The Philippine foreign minister on Monday demanded in an expletive-laced Twitter message that China's vessels get out of disputed waters, the latest exchange in a war of words with Beijing over the South China Sea.
The comments by Teodoro Locsin, known for blunt remarks, follow Manila's protests for what it calls the "illegal" presence of hundreds of Chinese boats inside the Philippines' 200-mile Exclusive Economic Zone (EEZ)."China, my friend, how politely can I put it? Let me see... O...GET THE F**K OUT," Locsin tweeted on his personal account.
"What are you doing to our friendship? You. Not us. We're trying. You. You're like an ugly oaf forcing your attentions on a handsome guy who wants to be a friend; not to father a Chinese province ..." Locsin said.
China's embassy in Manila did not immediately respond to a request for comment. Chinese officials have previously said the vessels at the disputed Whitsun Reef were fishing boats taking refuge from rough seas.Responding to a request for comment, a spokeswoman for the US State Department reiterated a March 28 statement by Secretary of State Antony Blinken saying the US "stands with our ally, the Philippines, in the face of (China's) maritime militia pressure in the South China Sea."
"As we have stated before, an armed attack against the Philippine armed forces, public vessels or aircraft in the Pacific, including in the South China Sea, will trigger our obligations under the US-Philippines Mutual Defense Treaty," the spokeswoman added.
China claims almost the entire South China Sea, through which about $3 trillion of shipborne trade passes each year. In 2016, an arbitration tribunal in The Hague ruled the claim was inconsistent with international law.In a statement on Monday, the Philippine Foreign Ministry accused China's coast guard of "shadowing, blocking, dangerous maneuvers, and radio challenges of the Philippine coast guard vessels."
On Sunday, the Philippines vowed to continue maritime exercises in its South China Sea EEZ in response to a Chinese demand that it stop actions it said could escalate disputes.
As of April 26, the Philippines had filed 78 diplomatic protests to China since President Rodrigo Duterte took office in 2016, Foreign Ministry data shows.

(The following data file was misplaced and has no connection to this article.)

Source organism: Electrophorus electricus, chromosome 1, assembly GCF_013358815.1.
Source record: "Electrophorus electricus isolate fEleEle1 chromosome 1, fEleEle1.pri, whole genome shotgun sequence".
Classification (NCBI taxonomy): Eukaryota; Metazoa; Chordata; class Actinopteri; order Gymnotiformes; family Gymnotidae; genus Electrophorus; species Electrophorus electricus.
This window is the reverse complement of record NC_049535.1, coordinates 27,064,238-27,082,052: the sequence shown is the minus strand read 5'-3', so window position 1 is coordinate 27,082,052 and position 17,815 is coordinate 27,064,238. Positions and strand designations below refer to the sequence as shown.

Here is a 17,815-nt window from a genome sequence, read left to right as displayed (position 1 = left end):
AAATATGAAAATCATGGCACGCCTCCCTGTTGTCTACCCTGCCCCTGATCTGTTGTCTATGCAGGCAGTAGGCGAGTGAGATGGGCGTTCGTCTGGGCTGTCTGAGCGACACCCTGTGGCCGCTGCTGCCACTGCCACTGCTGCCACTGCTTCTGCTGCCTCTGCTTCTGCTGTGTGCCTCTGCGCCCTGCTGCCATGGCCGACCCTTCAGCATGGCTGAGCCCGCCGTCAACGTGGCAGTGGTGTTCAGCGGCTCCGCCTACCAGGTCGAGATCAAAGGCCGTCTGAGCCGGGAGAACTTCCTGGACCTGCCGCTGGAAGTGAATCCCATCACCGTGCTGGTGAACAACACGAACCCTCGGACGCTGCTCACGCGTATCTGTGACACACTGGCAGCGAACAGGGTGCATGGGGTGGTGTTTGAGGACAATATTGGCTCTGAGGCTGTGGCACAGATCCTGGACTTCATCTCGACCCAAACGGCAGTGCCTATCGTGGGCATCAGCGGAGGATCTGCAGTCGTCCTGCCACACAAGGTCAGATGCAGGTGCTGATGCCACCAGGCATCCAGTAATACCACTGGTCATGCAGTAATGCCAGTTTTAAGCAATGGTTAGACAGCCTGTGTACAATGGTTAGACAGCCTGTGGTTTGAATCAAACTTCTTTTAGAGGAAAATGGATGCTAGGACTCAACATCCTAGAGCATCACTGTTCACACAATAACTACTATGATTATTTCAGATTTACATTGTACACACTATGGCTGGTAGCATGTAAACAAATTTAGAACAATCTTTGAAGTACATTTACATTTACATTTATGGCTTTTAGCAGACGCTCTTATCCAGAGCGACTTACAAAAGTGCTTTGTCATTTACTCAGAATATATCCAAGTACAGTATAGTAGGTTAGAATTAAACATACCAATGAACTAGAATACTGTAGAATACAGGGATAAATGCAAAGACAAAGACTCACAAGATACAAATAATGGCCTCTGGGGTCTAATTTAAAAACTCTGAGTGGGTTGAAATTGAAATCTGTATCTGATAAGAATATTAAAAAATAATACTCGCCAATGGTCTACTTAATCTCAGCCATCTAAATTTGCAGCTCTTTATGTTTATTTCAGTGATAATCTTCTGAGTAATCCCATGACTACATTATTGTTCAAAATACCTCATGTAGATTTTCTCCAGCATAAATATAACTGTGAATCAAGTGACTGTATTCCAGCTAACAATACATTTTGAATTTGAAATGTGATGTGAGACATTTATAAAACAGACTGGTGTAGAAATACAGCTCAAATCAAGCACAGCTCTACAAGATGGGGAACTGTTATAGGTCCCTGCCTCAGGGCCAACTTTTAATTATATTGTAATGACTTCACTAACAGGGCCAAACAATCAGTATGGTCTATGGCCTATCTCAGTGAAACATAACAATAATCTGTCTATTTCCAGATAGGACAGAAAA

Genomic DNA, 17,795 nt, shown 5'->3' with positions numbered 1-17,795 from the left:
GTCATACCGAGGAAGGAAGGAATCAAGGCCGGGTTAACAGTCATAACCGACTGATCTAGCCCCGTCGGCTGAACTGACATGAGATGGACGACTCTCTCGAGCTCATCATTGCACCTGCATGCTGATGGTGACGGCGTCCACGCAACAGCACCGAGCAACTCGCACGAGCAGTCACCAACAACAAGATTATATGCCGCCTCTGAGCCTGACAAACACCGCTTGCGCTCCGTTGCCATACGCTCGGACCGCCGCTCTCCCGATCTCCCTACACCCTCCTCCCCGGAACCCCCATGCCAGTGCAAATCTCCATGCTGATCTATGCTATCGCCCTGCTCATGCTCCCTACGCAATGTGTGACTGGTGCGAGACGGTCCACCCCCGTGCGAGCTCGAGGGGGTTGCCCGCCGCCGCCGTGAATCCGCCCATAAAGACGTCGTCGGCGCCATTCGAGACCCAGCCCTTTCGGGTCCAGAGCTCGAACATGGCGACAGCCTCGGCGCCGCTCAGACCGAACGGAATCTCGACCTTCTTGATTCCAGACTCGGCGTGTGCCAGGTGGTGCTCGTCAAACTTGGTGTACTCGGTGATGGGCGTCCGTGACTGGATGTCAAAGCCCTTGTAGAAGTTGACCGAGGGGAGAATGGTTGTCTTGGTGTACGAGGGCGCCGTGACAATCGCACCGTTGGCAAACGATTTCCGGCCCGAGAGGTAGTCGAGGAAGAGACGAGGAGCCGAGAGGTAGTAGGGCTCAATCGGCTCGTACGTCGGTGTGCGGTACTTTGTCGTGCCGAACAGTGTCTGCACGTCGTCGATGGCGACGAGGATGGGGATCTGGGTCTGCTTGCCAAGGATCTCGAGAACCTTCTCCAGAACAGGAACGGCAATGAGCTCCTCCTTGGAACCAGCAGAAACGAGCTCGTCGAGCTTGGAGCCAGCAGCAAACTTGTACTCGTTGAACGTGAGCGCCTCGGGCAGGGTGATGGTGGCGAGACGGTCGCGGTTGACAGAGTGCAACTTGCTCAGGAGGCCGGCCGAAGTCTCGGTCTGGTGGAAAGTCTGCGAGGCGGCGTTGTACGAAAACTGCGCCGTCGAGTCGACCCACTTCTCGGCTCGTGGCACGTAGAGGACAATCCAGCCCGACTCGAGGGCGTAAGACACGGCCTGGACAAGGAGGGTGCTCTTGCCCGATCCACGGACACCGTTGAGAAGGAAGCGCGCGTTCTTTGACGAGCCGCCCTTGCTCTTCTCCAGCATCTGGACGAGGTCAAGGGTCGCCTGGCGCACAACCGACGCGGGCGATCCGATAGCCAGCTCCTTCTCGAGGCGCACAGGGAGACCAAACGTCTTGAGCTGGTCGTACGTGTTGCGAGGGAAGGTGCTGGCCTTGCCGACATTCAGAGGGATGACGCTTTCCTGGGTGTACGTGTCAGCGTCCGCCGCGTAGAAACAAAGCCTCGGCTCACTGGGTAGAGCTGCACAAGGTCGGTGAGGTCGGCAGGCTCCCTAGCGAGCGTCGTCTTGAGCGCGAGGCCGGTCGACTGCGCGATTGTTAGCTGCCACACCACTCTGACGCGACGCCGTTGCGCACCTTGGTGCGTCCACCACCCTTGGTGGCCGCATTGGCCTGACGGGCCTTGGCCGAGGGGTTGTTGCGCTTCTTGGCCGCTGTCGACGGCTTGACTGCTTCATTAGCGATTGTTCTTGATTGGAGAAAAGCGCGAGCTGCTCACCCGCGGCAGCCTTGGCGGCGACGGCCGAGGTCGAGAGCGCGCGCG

"Our statements are stronger too because of the more brazen nature of the activities, the number, frequency and proximity of intrusions," said Marie Yvette Banzon-Abalos, executive director for strategic communications at the Foreign Ministry.
Duterte, for the most part, has pursued warmer ties with China in exchange for Beijing's promises of billions of dollars in investment, aid and loans.
"China remains to be our benefactor. Just because we have a conflict with China does not mean to say that we have to be rude and disrespectful," Duterte said in a weekly national address.
"So, kindly just allow our fishermen to fish in peace and there is no reason for trouble," Duterte said, addressing China.Mark Zuckerberg and Priscilla Chan purchased close to 600 acres of land on the Hawaiian island of Kauai for $53 million in a March deal, according to public records.
The Facebook founder and his wife bought the swath of land in three separate transactions, records show. The acreage is located in the northeastern part of the Garden Island and was owned by a local conservation organization, the Waioli Corp.
The land was purchased through Lepeuli LLC, which is registered in Delaware and tied to a limited liability company in San Francisco, Square Seven Management, according to deeds on record with the Hawaii Bureau of Conveyances. That company is controlled by Iconiq Capital, an investment firm that specializes in advising tech executives, including Mr. Zuckerberg.The couple has been developing a ranch on some of the land they already own. They intend to be “mindful” of the conservation efforts of the Waioli Corp., according to a statement about the sale.
“Waioli does essential work promoting conservation and cultural preservation and we are mindful of their legacy with regard to this land,” Ms. Chan and Mr. Zuckerberg said in a joint statement.“We have been working closely with a number of community partners to promote conservation, produce sustainable agriculture and protect native wildlife at our ranch and in the surrounding areas and look forward to extending that effort to Lepeuli in the months ahead.”Ms. Chan and Mr. Zuckerberg—whose net worth is $117 billion, according to Forbes—acquired about 700 acres of land in the region in 2014 for more than $100 million, The Wall Street Journal reported in 2019. Parts of their estate have been embroiled in a feud involving the rights over Kuleana lands, which were granted to native Hawaiian families in the mid-1800s and have been passed down.
Prosecutors demanded the maximum sentence of five years for negligent homicide, and for Lee, seven years for leaving the scene without informing the police. Meanwhile, Hua could receive at least three years, CNA reported.
The deal for the home on the 47th floor comes a month after a court ruled in favor of the Upper West Side building in a fight over its height